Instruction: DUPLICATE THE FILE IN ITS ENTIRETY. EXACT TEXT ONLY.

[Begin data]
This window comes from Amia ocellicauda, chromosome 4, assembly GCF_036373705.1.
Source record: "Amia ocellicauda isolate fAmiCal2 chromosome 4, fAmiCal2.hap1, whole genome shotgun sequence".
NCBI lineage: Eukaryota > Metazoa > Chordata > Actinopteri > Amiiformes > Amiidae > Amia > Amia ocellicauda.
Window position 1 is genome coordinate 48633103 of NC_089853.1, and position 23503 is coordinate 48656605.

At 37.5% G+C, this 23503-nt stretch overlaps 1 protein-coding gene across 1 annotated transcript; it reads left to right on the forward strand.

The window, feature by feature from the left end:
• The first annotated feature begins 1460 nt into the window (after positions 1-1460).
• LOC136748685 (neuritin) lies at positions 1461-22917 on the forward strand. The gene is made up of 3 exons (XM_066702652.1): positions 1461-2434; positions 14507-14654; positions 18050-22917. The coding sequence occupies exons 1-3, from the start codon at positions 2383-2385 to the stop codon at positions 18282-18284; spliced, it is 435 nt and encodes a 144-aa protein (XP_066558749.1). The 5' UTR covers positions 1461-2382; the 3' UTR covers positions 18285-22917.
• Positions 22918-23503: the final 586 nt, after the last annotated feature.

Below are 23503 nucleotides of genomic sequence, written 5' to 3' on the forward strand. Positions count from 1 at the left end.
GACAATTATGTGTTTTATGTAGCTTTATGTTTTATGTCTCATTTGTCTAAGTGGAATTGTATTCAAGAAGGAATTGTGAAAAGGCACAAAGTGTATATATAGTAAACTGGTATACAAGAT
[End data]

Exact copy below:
This window comes from Amia ocellicauda, chromosome 4, assembly GCF_036373705.1.
Source record: "Amia ocellicauda isolate fAmiCal2 chromosome 4, fAmiCal2.hap1, whole genome shotgun sequence".
NCBI lineage: Eukaryota > Metazoa > Chordata > Actinopteri > Amiiformes > Amiidae > Amia > Amia ocellicauda.
Window position 1 is genome coordinate 48633103 of NC_089853.1, and position 23503 is coordinate 48656605.

At 37.5% G+C, this 23503-nt stretch overlaps 1 protein-coding gene across 1 annotated transcript; it reads left to right on the forward strand.

The window, feature by feature from the left end:
• The first annotated feature begins 1460 nt into the window (after positions 1-1460).
• LOC136748685 (neuritin) lies at positions 1461-22917 on the forward strand. The gene is made up of 3 exons (XM_066702652.1): positions 1461-2434; positions 14507-14654; positions 18050-22917. The coding sequence occupies exons 1-3, from the start codon at positions 2383-2385 to the stop codon at positions 18282-18284; spliced, it is 435 nt and encodes a 144-aa protein (XP_066558749.1). The 5' UTR covers positions 1461-2382; the 3' UTR covers positions 18285-22917.
• Positions 22918-23503: the final 586 nt, after the last annotated feature.

Below are 23503 nucleotides of genomic sequence, written 5' to 3' on the forward strand. Positions count from 1 at the left end.
GACAATTATGTGTTTTATGTAGCTTTATGTTTTATGTCTCATTTGTCTAAGTGGAATTGTATTCAAGAAGGAATTGTGAAAAGGCACAAAGTGTATATATAGTAAACTGGTATACAAGAT